Coupla more pieces. I've found it really helpful to print out a coupla sketches to scale so I can check the layout . . .

So I've been having a bear of a time figuring out how to fill in vent holes. You need vent holes so that the air inside a tube can escape as you're sealing up the final joint.

Problem is, you eventually have to plug the vent hole and when you're heating up a tube, the air inside is expanding out the hole at the same time you're trying to get liquid brass to go in. I've poured a lotta brass all over the place and spent a lot more time filing it into dust.

So I posed the question to the Framebuilders list, which is a rad bunch of hardcore builders who live for this kind of shit. I'm a super-dork on the list, but still got a boat-load of great responses and suggestions, including some from PNW builders Alistair, Alex, and Chris Boedeker.

One of the great suggestions was to use "blind" vent holes. That is, holes that vent into other tubes and are hidden, so you don't have to fill them. Why didn't I think of that. I used the concept extensively on this rack.

I wanted to clamp the rack to the steerer tube, so I needed to make a clamp . . .

Here's the rack, getting fit up with high-dollar zip-tie and scrap wood fixturing . . .

Getting close . . .

I brazed a coupla these eyelets onto some tube ends . . .

The one coming out the bottom is to attach the front fender and the two coming out the side are attachment points for a (future) porteur deck.

Alistair's tip on plugging vent holes made a lot of sense. Unfortunately, I haven't done any silver brazing, but I've never let a lack of experience or knowledge stop me. I know just barely enough to know that frame builders wouldn't use this stuff, but it's what was available at my local welding supply house and since these joints aren't structural at all, it should do just fine.

Here's what a vent hole looks like after it's filled, filed and sanded. Cool.

'Bout ready to stick it on the bike. Thought I'd see how much weight I was adding . . .

Rock 'n roll . . .

I already love my N.A.M.P. and I haven't even used it.

If I was into M.P.'s, this is exactly what I'd want mine to look like.

Sunday, February 14, 2010

Rackufacture: First Porteur Rack

Wow, like the songs says, what a long strange journey it's been. This project genesized quite a while ago. John did this post and I was not quite yet ready to actually build racks, but way over-the-top hyped about it and I knew immediately that I was gonna build a rack for that bike.

Reason being, well . . . I can't do this in one short sentence. Not really sure I can do in in a hundred long ones, but here's the deal:

Jon is our new city councilman from my district. He was already cool and now he's just slightly cooler with the whole city hall gig. He rides. He's the opposite of a bike nerd - he just throws his leg over and goes. He and his wife have chosen a one-car-lifestyle. So he rides. Everywhere, all year long. Totally flippin cool, most especially for a politician.

Enter major bike nerd John, good friend of Jon, who has an intelligent and informed idea about what kind of bike our good councilman oughta be aboard. I don't know jack about bike geometry, but I am aware that a lotta guys who know what they are doing say that you should be carrying your cargo on a front rack, on a bike that's designed to do just that. Think Frenchmen, delivering newspapers. Here's a great shot of an array of classic front racks. Done right.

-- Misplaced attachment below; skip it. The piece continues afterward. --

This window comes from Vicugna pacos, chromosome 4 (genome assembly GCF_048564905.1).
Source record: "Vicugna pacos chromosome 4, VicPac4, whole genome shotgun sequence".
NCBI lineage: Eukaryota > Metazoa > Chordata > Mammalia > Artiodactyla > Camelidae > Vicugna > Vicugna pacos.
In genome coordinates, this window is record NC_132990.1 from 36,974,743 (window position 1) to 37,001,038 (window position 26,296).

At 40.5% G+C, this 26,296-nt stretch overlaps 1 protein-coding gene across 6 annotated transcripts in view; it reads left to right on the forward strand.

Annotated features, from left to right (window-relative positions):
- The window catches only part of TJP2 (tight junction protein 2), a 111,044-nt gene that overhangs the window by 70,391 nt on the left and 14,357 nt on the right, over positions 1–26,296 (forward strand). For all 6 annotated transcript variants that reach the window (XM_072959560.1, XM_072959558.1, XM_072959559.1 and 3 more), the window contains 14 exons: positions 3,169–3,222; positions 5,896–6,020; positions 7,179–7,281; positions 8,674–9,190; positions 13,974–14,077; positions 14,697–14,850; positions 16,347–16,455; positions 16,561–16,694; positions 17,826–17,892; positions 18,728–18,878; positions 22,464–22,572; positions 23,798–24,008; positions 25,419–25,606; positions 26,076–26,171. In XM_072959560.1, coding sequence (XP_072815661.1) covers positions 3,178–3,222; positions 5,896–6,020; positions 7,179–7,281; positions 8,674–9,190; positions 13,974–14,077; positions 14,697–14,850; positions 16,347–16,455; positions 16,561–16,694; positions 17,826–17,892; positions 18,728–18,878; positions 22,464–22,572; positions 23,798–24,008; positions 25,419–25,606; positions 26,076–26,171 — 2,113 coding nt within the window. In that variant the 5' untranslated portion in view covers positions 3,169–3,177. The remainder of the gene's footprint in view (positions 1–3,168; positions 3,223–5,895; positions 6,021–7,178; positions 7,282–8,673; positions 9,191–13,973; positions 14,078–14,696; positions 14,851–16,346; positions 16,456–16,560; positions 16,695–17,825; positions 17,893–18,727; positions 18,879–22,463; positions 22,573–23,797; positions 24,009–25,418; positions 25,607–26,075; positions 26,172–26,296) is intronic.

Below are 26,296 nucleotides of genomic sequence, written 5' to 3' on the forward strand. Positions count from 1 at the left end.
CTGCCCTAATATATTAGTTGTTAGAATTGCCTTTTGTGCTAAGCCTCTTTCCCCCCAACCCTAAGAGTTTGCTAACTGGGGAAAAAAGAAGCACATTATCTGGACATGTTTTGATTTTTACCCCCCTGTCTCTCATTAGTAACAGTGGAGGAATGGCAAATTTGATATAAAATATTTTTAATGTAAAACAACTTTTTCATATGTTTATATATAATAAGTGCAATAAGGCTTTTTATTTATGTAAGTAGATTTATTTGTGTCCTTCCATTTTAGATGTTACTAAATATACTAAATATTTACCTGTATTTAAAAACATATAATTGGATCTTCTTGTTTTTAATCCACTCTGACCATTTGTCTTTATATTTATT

And all this appeals to me at the most basic, instinctive level because I love bikes that do jobs and people that use their bikes to do jobs and so I figured that if someone else figured out the geomety, I should be able to figure out a rack. Unfortunately, this rack couldn't be normal. It's main job would be to carry an Ortlieb Office Bag. Complete with freaky mounting hardware.

For quite a while, I was kicking designs around in my head, but nothing was clicking. Then John saw a rack that Alex was helping Mark build or something, and John does this tracing that I can hardly decipher except that it somehow makes sense in some way and I don't even know what, but all of a sudden we have a design and we're off and running.

I didn't have access to the bag, but I had enough clues to get started, so I sketched it out and transferred it to paper. John suggested we transfer it to cardboard. Damn good idea.

Finally got a hold of the actual bag. Ummm, yeah, damn thing's about two inches short. Good thing we did the cardboard mock-up.

Here's the two-inch-longer rack, under construction . . .

Deck complete . . .

That's better . . .

Finally, it was time to pry the bike from Jon's grip so we could fit the rack.

Holy hell. If ever there was a bike that needed some rack love, this would be it:

Crazy bike-slash-carpentry fun . .

So damn proud of my c-clamps. You can pretty much expect that you'll have to look at them every time I do even the most minor clamp job . . .

All fit up . . .

Bag test . . .

The final cleanup took about two hours. That's on top of a lot of rough, preliminary cleanup. I've decided that I really hate this part. It's nasty, tedious work that tears up hour hands and you breathe a lot of nasty dust. I think I'll check and see what the powder coater would charge me to blast it. Probably a bargain at any price. Anyway, by the time I go through all the cleanup, there's no way I'm taking any chances - hermetically sealed until I can drop it off at the finisher's.

Here's the follow up, after painting, mounting and the maiden voyage. Far out. I love knowing that it's gonna be a workhorse.

I've had some people ask me about this rack thing, mainly why. I don't have any kind of a clear answer, but this post comes about as close to explaining it as I'll ever get.